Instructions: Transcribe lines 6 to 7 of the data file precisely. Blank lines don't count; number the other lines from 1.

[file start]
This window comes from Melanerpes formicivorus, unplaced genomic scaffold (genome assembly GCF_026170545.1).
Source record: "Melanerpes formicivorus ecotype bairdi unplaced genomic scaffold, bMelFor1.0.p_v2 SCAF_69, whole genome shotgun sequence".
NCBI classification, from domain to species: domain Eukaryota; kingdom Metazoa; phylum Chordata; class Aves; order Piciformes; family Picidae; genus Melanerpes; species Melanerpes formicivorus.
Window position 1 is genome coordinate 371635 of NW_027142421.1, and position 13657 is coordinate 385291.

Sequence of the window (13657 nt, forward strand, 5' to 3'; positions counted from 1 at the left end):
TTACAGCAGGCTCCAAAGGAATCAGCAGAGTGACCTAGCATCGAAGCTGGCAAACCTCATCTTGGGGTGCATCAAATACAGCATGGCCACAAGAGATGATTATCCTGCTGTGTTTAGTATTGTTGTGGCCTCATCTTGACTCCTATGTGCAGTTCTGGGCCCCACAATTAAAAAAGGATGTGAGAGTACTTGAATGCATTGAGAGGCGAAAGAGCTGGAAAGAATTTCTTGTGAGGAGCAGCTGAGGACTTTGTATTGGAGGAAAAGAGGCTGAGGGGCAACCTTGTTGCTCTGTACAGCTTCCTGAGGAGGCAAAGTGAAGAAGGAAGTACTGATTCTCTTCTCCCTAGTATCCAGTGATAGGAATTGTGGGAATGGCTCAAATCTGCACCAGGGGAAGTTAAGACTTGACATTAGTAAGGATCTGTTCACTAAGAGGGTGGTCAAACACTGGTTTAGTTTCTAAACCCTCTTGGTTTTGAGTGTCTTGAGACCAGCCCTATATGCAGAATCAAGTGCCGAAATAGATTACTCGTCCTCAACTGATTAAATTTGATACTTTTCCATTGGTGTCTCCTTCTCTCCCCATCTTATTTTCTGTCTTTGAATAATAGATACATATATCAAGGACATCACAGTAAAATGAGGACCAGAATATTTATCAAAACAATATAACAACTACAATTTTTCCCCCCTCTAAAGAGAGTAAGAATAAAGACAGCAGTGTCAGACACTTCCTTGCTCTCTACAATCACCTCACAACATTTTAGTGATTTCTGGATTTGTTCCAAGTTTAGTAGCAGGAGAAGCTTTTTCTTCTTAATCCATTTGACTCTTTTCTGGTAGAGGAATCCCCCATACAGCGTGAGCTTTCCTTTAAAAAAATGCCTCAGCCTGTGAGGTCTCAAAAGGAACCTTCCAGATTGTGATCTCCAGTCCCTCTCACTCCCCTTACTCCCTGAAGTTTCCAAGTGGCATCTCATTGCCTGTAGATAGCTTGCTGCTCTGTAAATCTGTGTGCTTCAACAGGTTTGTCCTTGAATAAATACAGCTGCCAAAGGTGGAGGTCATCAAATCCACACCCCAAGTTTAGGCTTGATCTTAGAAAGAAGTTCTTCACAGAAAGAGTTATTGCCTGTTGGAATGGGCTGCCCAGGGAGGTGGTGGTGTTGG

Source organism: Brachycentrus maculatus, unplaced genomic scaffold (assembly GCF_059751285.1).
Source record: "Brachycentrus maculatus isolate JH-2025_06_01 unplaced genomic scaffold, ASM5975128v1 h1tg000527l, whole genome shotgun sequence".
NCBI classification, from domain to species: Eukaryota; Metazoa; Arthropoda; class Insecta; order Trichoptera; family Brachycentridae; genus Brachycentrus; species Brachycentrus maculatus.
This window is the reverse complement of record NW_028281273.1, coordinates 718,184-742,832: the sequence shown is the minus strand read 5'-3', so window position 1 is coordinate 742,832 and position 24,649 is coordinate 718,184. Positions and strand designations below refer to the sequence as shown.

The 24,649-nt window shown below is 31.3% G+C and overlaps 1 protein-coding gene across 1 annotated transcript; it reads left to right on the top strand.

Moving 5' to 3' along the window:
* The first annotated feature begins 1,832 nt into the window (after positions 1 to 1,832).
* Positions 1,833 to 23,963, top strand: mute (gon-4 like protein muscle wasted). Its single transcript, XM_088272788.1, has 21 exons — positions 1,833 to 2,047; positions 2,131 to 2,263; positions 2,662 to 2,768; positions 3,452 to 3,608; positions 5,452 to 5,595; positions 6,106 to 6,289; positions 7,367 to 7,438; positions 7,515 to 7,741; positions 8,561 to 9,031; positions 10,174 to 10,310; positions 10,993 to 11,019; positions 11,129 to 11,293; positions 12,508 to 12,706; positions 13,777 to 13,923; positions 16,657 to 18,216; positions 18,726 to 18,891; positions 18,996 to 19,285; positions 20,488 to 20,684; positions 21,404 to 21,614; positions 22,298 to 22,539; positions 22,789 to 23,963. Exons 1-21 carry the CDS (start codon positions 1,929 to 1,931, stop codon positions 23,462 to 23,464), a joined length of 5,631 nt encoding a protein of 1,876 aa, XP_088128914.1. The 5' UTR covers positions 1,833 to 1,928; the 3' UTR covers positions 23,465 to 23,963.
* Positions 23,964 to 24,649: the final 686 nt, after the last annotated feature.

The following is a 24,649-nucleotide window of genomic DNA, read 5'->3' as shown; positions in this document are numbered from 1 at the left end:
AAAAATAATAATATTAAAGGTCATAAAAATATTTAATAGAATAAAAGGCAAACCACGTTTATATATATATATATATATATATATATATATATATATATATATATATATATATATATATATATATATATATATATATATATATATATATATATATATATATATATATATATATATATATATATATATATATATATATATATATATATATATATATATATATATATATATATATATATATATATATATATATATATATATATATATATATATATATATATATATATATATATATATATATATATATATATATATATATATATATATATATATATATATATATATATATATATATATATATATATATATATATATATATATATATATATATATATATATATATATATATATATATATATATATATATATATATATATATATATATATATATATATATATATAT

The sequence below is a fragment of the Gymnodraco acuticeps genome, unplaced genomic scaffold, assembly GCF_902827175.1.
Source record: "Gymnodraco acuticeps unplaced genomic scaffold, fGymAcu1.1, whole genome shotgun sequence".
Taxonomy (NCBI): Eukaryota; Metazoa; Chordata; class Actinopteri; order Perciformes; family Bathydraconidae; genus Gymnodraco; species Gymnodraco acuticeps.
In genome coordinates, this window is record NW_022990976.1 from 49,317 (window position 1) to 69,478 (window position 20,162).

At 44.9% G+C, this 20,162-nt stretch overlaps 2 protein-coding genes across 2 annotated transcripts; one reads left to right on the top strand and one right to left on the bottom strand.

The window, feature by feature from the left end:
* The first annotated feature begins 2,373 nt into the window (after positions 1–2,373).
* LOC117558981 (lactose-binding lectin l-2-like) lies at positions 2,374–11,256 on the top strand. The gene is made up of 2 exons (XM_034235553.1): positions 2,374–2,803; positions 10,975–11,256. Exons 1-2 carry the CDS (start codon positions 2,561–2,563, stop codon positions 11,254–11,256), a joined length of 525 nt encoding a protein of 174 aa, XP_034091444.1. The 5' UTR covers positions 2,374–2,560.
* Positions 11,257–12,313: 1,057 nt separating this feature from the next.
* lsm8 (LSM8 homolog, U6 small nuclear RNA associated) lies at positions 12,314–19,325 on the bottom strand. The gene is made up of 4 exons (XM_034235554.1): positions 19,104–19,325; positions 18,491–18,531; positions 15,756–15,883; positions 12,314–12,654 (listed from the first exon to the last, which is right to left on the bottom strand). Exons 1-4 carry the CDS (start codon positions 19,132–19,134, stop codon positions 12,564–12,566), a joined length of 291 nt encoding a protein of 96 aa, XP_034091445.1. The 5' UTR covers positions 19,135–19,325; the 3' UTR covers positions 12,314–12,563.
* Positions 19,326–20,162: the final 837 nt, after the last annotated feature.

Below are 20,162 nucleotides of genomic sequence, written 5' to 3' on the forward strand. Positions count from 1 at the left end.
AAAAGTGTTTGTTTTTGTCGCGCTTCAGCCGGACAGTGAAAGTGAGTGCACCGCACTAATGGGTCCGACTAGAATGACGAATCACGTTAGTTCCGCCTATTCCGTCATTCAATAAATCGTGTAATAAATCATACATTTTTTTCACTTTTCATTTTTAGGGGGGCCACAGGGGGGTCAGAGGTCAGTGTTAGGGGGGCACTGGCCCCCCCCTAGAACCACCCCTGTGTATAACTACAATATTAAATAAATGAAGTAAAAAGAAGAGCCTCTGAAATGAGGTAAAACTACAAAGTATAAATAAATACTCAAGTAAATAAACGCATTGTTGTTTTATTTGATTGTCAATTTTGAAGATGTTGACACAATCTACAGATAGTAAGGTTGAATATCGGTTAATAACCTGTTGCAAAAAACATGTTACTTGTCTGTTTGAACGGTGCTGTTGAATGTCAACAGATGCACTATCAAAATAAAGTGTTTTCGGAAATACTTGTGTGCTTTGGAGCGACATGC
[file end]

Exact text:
TTACAGCAGGCTCCAAAGGAATCAGCAGAGTGACCTAGCATCGAAGCTGGCAAACCTCATCTTGGGGTGCATCAAATACAGCATGGCCACAAGAGATGATTATCCTGCTGTGTTTAGTATTGTTGTGGCCTCATCTTGACTCCTATGTGCAGTTCTGGGCCCCACAATTAAAAAAGGATGTGAGAGTACTTGAATGCATTGAGAGGCGAAAGAGCTGGAAAGAATTTCTTGTGAGGAGCAGCTGAGGACTTTGTATTGGAGGAAAAGAGGCTGAGGGGCAACCTTGTTGCTCTGTACAGCTTCCTGAGGAGGCAAAGTGAAGAAGGAAGTACTGATTCTCTTCTCCCTAGTATCCAGTGATAGGAATTGTGGGAATGGCTCAAATCTGCACCAGGGGAAGTTAAGACTTGACATTAGTAAGGATCTGTTCACTAAGAGGGTGGTCAAACACTGGTTTAGTTTCTAAACCCTCTTGGTTTTGAGTGTCTTGAGACCAGCCCTATATGCAGAATCAAGTGCCGAAATAGATTACTCGTCCTCAACTGATTAAATTTGATACTTTTCCATTGGTGTCTCCTTCTCTCCCCATCTTATTTTCTGTCTTTGAATAATAGATACATATATCAAGGACATCACAGTAAAATGAGGACCAGAATATTTATCAAAACAATATAACAACTACAATTTTTCCCCCCTCTAAAGAGAGTAAGAATAAAGACAGCAGTGTCAGACACTTCCTTGCTCTCTACAATCACCTCACAACATTTTAGTGATTTCTGGATTTGTTCCAAGTTTAGTAGCAGGAGAAGCTTTTTCTTCTTAATCCATTTGACTCTTTTCTGGTAGAGGAATCCCCCATACAGCGTGAGCTTTCCTTTAAAAAAATGCCTCAGCCTGTGAGGTCTCAAAAGGAACCTTCCAGATTGTGATCTCCAGTCCCTCTCACTCCCCTTACTCCCTGAAGTTTCCAAGTGGCATCTCATTGCCTGTAGATAGCTTGCTGCTCTGTAAATCTGTGTGCTTCAACAGGTTTGTCCTTGAATAAATACAGCTGCCAAAGGTGGAGGTCATCAAATCCACACCCCAAGTTTAGGCTTGATCTTAGAAAGAAGTTCTTCACAGAAAGAGTTATTGCCTGTTGGAATGGGCTGCCCAGGGAGGTGGTGGTGTTGG

Source organism: Brachycentrus maculatus, unplaced genomic scaffold (assembly GCF_059751285.1).